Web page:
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I agree with the general thrust of Roy's comments, although I believe there's an exemption from employment taxes and reporting requirements where minor children are involved, as the original post indicated.

As I see it, the main problem in establishing IRAs for minor children whose only "income" is from doing household chores is the requirement that the income be taxable. You can't support an IRA contribution with nontaxable income. The amount you pay your daughter to mow the lawn isn't taxable income.

Interestingly, that's a proposition which virtually everyone instinctively understands to be true, but which is very difficult to prove. I doubt that anyone has ever reported such income on a tax return, even where the child had enough other income to be required to file. Yet there isn't any specific exemption for allowances and similar income, no rulings or cases. So far, the IRS hasn't been dumb enough to try to collect tax on this type of income, so the issue hasn't been raised. Yet if you ask someone at the IRS, they'll automatically say it's taxable because they're trained to say everything's taxable. (Remember the flap over gift tax on the return of McGuire's 62nd home run ball?)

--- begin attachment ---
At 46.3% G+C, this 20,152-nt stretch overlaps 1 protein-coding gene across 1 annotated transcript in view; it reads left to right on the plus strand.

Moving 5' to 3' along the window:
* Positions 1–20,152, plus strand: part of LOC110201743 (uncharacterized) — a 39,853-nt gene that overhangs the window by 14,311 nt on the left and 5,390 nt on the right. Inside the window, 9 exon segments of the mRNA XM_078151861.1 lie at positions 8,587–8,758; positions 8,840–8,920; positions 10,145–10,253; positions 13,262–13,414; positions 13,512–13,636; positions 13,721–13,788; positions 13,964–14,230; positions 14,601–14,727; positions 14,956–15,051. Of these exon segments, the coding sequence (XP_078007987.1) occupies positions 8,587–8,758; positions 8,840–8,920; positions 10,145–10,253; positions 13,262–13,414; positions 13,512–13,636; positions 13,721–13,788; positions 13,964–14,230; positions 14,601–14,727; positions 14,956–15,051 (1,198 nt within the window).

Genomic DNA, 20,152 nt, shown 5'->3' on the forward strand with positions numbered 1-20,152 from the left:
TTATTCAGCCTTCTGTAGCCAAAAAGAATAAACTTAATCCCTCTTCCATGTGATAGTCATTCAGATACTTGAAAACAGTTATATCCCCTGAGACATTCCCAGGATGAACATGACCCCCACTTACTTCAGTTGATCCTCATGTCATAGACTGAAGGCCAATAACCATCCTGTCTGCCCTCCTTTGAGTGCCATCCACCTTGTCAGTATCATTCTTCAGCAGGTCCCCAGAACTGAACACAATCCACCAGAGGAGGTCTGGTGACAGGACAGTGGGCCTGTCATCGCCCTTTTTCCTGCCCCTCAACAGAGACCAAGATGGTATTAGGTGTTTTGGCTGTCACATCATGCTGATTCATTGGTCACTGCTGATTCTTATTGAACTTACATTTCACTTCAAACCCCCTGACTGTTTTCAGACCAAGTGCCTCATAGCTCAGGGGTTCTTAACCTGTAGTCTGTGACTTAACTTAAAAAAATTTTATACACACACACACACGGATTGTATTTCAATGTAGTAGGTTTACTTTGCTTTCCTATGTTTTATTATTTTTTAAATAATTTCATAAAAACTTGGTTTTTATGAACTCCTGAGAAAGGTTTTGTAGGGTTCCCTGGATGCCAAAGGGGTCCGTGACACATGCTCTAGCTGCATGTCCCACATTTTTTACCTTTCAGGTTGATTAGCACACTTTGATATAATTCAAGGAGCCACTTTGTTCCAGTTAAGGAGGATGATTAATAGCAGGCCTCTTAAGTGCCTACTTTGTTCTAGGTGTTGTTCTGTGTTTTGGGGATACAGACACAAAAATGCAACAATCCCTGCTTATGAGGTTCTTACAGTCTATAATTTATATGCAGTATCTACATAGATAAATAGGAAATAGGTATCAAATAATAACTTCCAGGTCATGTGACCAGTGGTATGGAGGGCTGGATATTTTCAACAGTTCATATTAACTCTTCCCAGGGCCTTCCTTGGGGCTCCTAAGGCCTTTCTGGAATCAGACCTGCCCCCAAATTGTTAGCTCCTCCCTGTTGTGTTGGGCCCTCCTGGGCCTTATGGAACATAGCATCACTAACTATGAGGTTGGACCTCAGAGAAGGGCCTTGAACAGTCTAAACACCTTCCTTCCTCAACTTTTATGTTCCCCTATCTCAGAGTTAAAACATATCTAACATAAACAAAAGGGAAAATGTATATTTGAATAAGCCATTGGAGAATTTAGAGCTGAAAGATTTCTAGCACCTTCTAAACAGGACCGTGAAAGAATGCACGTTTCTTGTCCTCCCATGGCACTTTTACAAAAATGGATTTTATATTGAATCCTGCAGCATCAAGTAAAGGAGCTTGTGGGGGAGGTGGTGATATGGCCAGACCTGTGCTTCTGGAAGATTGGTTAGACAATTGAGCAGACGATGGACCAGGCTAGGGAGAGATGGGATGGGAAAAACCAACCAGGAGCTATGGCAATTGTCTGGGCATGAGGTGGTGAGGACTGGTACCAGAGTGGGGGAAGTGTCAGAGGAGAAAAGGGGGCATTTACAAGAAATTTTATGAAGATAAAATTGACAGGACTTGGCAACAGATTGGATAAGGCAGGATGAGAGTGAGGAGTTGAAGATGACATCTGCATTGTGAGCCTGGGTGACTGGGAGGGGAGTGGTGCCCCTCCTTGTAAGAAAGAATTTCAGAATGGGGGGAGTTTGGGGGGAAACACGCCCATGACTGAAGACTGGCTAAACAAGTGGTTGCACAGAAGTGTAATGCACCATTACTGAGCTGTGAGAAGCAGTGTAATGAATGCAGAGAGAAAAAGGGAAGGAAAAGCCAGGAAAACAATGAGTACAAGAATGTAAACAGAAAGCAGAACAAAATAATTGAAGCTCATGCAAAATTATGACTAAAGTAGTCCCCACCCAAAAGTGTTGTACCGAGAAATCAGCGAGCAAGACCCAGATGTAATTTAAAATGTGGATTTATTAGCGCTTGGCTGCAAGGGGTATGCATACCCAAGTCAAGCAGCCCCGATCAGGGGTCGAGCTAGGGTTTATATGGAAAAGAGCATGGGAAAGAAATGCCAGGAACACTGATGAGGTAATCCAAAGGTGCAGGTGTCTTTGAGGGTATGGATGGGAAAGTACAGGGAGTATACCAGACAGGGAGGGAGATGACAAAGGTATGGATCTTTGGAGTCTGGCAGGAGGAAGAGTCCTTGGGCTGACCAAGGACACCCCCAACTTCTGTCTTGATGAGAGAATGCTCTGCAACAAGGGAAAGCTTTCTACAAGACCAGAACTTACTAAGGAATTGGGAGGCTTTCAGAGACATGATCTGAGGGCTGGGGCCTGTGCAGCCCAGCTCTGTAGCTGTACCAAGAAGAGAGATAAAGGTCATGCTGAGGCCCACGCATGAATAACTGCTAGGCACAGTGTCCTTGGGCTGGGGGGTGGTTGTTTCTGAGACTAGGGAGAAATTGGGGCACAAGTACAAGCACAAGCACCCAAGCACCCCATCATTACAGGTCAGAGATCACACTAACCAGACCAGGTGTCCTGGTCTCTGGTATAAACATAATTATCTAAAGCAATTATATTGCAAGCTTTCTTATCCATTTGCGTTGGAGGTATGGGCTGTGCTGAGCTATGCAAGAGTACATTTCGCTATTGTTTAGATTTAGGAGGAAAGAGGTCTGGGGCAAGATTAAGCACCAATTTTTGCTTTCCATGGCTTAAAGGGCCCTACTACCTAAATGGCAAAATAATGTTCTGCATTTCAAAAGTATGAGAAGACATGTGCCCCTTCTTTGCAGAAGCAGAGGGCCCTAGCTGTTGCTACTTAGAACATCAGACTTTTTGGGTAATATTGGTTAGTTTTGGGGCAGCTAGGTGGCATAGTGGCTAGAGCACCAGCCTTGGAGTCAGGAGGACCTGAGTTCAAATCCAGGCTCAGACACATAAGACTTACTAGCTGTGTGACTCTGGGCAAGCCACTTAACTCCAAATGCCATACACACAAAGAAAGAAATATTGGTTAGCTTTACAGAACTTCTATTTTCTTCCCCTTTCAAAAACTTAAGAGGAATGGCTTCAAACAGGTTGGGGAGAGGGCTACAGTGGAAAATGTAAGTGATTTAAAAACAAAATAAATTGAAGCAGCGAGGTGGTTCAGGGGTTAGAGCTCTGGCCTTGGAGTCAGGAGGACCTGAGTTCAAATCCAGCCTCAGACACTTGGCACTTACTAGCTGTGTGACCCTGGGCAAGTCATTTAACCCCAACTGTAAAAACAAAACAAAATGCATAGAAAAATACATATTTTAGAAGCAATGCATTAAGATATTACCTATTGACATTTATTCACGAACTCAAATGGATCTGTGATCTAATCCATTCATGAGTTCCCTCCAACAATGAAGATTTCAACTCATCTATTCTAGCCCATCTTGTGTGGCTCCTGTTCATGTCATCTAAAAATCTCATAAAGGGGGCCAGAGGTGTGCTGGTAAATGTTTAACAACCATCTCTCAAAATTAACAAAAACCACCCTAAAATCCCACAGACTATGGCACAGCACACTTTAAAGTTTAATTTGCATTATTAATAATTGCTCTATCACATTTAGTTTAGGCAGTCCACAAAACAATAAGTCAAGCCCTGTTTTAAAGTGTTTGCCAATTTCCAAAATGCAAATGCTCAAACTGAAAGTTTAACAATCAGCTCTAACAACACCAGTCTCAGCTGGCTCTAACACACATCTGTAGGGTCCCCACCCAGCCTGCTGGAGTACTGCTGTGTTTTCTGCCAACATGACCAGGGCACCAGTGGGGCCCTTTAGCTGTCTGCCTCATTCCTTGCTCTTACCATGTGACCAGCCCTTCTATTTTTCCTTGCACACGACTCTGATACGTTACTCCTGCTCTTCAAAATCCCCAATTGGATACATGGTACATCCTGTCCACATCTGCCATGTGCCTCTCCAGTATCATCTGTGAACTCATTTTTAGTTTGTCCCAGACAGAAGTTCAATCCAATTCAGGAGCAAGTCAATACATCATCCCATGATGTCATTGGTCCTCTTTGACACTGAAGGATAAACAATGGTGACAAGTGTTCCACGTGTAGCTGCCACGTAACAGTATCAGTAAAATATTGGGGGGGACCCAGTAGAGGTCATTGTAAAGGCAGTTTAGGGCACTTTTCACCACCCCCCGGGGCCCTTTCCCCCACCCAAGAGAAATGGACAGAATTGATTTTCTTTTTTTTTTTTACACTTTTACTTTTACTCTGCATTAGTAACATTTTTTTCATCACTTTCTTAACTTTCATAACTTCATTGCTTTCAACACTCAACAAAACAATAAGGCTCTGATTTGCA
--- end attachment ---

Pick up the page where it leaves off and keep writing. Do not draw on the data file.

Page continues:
Possibly people who set up IRAs on this basis will get away with it, but if the IRS ever wakes up and audits these IRAs, all of the contributions will be excess contributions generating penalties at the rate of 6% for every year they remain in the IRA, and all of the income generated by the IRA will be taxable.

For more on this subject, see

Kaye Thomas, author
Fairmark Press Tax Guide for Investors
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